The raw images were processed by GeneChip Command Console software (version 4.5, Affymetrix), and Expression Console software (version 1.4.1, Affymetrix) was used for robust multiarray analysis (RMA) normalization. Then, to study the expression profiles of miRNA, Transcriptome Analysis Console software (version 3.1) was used to assess the quality of microarray data. Differentially expressed miRNAs with statistical significance were selected based on the P < 0.05.

Statistical and bioinformatic analyses

The predicted target genes were annotated with Gene Ontology (GO) terms and Kyoto Encyclopedia of Genes and Genomes (KEGG) pathways by using the Database for Annotation, Visualization, and Integrated Discovery (version 6.8). Target genes of differentially expressed miRNAs were predicted by miRTarBase. The significance level of enrichment was evaluated by Fisher's exact test, which was conducted using the R program package. Specifically, we searched for the database of GO term “spermatogenesis” (GO:0007283) to analyze the protein groups identified by LC-MS and the target genes of miRNAs with high signal values.


  Results Top


Characterizations of TECs-Exos

Nanoparticle tracking analysis, TEM, and western blotting were used to explore the characterization of TECs-Exos. TEC-Exos morphology showed the structure of circular or elliptical, most of which were with a diameter of 70 nm–200 nm [Figure 1]a and [Figure 1]b. Then, western blotting was performed to examine calnexin, TSG101, CD63, and CD9 of these exosomes. The marker of exosomes (TSG, CD63, and CD9) could be detected while the marker of endoplasmic reticulum (calnexin) was absent [Figure 1]c.
Figure 1: Characterization of testicular endothelial cell-derived exosomes. (a) Size distribution of HTEC-Exos by nanoparticle tracking analysis. (b) TEM image of HTEC-Exos. (c) The expression of calnexin, TSG101, CD9, and CD63 in HTEC-Exo lysates as detected by western blotting. HTEC-Exos: human testicular endothelial cell-derived exosomes; TEM: transmission electron microscopy; TSG101: tumor susceptibility 101.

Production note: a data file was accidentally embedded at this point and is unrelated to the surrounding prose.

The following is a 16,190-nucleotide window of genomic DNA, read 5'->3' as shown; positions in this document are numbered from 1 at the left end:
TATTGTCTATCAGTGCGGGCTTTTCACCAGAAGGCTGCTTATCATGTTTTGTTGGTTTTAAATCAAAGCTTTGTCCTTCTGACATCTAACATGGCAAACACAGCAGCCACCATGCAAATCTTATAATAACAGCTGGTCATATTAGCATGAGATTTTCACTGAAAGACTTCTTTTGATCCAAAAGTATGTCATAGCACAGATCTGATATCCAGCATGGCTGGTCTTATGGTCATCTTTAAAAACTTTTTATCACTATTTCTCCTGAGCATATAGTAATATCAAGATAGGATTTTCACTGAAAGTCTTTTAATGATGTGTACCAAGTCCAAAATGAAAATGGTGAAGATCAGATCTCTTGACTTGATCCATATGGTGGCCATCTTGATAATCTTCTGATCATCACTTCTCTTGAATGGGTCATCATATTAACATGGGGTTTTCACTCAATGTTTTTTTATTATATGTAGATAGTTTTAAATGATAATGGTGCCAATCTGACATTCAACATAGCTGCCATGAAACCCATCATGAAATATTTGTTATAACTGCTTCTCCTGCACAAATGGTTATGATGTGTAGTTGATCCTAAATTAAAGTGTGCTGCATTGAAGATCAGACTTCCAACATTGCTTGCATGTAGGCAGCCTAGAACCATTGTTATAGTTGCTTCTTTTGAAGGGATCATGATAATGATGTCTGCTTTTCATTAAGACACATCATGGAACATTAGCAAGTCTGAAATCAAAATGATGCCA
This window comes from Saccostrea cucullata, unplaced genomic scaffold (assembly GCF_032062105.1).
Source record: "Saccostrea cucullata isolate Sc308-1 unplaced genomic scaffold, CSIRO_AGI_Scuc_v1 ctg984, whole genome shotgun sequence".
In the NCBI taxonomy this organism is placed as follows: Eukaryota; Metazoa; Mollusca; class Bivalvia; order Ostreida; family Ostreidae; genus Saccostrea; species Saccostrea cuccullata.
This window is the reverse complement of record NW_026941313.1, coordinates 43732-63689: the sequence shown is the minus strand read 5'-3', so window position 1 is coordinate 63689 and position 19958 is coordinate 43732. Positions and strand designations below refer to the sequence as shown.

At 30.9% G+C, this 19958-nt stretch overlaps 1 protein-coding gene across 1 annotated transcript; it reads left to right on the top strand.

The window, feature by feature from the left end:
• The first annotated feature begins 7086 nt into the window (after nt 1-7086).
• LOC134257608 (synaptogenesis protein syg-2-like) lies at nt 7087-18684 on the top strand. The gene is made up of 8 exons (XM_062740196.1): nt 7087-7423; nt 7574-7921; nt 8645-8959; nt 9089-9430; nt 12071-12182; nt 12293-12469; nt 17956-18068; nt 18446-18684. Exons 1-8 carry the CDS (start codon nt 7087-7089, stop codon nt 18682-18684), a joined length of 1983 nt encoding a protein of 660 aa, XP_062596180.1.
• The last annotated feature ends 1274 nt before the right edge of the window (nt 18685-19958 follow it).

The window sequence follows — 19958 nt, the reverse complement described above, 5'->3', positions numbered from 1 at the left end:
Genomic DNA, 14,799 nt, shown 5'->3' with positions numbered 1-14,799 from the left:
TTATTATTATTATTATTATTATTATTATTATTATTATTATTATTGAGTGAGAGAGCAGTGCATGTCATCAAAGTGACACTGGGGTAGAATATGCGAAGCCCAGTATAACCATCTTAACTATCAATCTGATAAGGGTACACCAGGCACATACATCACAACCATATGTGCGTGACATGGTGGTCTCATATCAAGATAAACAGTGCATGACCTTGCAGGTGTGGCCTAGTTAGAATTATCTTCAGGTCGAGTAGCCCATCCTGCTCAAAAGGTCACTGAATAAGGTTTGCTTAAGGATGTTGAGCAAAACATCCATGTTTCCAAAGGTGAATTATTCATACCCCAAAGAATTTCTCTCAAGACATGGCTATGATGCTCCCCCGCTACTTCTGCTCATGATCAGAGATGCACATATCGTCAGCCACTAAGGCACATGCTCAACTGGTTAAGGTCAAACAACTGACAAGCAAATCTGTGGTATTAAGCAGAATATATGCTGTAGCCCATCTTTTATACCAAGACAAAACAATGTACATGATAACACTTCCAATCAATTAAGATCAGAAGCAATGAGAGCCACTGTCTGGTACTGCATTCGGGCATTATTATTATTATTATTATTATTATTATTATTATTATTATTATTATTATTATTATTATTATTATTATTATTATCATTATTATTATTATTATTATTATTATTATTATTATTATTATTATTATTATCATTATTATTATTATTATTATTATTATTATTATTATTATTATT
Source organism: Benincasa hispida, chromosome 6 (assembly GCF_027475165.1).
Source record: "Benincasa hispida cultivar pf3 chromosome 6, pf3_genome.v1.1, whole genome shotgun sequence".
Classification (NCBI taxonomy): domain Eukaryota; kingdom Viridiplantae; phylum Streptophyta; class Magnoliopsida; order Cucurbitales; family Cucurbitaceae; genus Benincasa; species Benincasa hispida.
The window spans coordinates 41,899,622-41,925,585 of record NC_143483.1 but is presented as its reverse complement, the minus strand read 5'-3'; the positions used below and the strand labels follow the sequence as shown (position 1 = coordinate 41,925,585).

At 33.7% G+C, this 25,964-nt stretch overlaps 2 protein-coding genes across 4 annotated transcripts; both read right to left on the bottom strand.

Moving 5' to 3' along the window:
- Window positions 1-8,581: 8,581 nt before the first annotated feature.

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Proteomic analysis of TECs-Exos

LC-MS analysis was used to determine the protein composition of exosomes [Supplementary Table 1]. A total of 945 proteins and 5470 peptides were identified from TEC-Exos. A unique peptide found only in one protein can be used as an important parameter to clarify the existence of the corresponding proteins. The proteins present with high confidence were those containing ≥2 unique peptides. In short, a total of 562 out of 945 identified proteins (59.5%) contained greater than or equal to two unique peptides [Figure 2]a.
Figure 2: Proteomic analyses of the exosomes from testicular endothelial cells. (a) Bicoordinate distribution diagram of the number of unique peptides contained in all proteins identified in this experiment. The proteins with high confidence were those containing ≥2 unique peptides. (b) KEGG enriched signaling pathways. GO enrichment analysis of (c) biological processes, (d) cellular components, and (e) molecular function. Abbr 1: nuclear-transcribed mRNA catabolic process, nonsense-mediated decay; Abbr 2: negative regulation of apoptotic process; Abbr 3: SRP-dependent cotranslational protein targeting to membrane; Abbr 4: cadherin binding involved in cell–cell adhesion; GO: gene ontology; ECM: extracellular matrix; PI3K: phosphoinositide 3-kinase; Akt: protein kinase B; cGMP: cyclic guanosine monophosphate; PKG: protein kinase G; MAPK: mitogen-activated protein kinase; KEGG: Kyoto Encyclopedia of Genes and Genomes.